Category Archives: Film

The Hate U Give

You might have noticed me mentioning Angie Thomas a bit recently. Before Saturday’s event with her, I wanted to read her books, and ended up reading the second one and watching the film of the first book on DVD. I thought this would be efficient use of my time. One problem now is that I liked the film so much that I might need to read the book too.

Having read On the Come Up, I felt that The Hate U Give exactly mirrored Angie’s writing. I almost sat there nodding my head in agreement with everything, as though I was reading the book. Knowing how most films are not exactly like the novels they are based on, I should probably treat the film with a little pinch of salt. And then read the book.

The Hate U Give

A refreshingly black film, I was aware that I don’t know much at all. I’ve no experience of the lives the characters lead, and it was often hard to hear what they were saying. But that’s me, not them. Just as fans of the books like the fact that the characters speak like them, that goes for the film as well.

The Carter family live in a poor, black neighbourhood, but ambition for their children means that all three are sent to the mostly white school further away. As the main character Starr says, she’s another person when she’s at school. She has to be. And Starr does it so well that none of her friends have an inkling what her real life is like.

Starr is with a childhood friend when he is shot and killed by the police. Her whole life changes. She doesn’t know what to do or whose advice she should take, but eventually she realises she needs to stand up for her friend and do ‘the right thing.’

It’s a bleak situation, handled very well. As Angie said, she needs triumph to balance the trauma, so it’s not all negative. But to stay true to what so many black people face every day, this feels like a hopeless situation. You shouldn’t have to spend every day in fear of what the police will do if they ‘notice’ you. Except this is reality for millions in America.

THE HATE U GIVE

Starr’s family are not perfect, but they work together. Her dad has been in jail, and her mum is another strong mother, just like Bri’s in On the Come Up. There are friends, neighbours, an uncle, even the local crooks.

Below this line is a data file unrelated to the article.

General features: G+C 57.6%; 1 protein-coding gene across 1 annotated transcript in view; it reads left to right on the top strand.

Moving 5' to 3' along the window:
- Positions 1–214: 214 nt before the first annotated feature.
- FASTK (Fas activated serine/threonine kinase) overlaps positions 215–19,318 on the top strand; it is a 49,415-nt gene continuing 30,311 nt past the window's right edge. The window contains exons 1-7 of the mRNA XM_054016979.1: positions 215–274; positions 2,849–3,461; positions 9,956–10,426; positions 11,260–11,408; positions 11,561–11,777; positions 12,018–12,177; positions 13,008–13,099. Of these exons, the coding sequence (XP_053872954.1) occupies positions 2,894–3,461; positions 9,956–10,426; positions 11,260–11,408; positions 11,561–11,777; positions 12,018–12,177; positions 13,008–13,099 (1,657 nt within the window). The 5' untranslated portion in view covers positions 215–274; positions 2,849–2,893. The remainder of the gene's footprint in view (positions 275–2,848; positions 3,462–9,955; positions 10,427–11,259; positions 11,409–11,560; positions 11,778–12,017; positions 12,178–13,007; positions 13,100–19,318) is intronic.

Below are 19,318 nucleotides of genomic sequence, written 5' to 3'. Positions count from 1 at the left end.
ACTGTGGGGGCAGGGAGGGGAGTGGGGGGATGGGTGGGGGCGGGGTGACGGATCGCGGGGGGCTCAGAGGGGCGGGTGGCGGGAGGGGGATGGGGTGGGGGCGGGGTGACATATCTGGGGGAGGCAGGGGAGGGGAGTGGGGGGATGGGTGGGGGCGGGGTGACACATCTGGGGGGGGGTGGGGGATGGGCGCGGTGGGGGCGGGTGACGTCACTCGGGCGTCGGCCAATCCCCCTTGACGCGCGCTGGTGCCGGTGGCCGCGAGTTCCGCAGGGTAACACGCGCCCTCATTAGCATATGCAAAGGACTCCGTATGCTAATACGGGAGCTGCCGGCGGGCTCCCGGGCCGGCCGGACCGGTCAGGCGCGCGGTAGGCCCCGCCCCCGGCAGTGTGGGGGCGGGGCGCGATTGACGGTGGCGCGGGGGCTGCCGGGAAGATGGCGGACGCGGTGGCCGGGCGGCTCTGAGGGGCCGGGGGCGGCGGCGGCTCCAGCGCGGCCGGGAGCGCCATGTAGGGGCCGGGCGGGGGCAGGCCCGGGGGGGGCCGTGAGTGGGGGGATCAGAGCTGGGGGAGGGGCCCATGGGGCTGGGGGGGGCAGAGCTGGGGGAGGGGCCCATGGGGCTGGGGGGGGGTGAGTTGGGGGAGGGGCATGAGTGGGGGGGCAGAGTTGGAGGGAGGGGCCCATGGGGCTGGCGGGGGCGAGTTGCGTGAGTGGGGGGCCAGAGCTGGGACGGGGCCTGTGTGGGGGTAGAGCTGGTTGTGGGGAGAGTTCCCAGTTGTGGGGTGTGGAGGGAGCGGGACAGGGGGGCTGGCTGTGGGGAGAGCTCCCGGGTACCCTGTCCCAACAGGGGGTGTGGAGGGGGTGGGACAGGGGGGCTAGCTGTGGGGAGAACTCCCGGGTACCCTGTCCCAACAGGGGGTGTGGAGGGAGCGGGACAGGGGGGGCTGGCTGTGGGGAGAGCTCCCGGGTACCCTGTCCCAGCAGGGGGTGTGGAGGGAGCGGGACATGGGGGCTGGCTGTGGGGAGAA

I rather wish they had not made Starr’s white boyfriend* look like a Republican senator-to-be, but other than that this film was pretty perfect. It’s certainly an eye-opener. The question is whether those who need to see it, will.

(Photo © Erika Doss)

*I understand that the original actor was dropped because he made racist remarks. That proves how necessary books and films like this one are.

Advertisements

More family women

Hindsight often makes me worry I shouldn’t have done that, whatever it was. Like two years ago, when instead of reviewing some suitably woman-ish books on International Women’s Day, I rambled on about Mother-of-witch. But with more hindsight, and a rereading, I came to the conclusion it was OK. As for her, she was more than OK.

Another two years earlier I wrote about her mother, my grandmother, whom I never met. It was the fact that she embroidered five identical stars for Christmas one year. I realise they probably made for fairly affordable Christmas gifts, but it’s still a lot of work, alongside all the day-to-day stuff women do. Mothers. She had five children, this grandmother I never knew.

While we’re on the subject of sewing, her second daughter, my Aunt Motta, was a pro, by which I mean she made a living sewing. And when she didn’t make her living by it, she sewed for the rest of us, plus a little hobby sewing, like the cushion you see here. It was made from the cut-off corners of the lace that edged 18 table cloths. Obvious, when you think about it.

The thrifty cushion

They could all sew. Well, perhaps not Uncle. But then not every uncle wore two red paper napkins tied round his waist (and nothing else). Careful what you get up to, as impressionable 9-year-olds remember the most astonishing things.

But this is International Women’s Day, so let’s move on from Uncle, however much fun he was. He was the one who got the education. Not because he was the eldest, or the cleverest, but because he was the boy.

The eldest child, another girl, my Favourite Aunt, was very intelligent and very capable. She left school at fourteen and started working in her home town’s textile industry. By the time I knew her she was 47 and worked for the textile union, where she ‘looked after the money,’ and rubbed shoulders with future Prime Ministers and other bigwigs in the leading political party. What might have become of her if she’d been able to continue at school?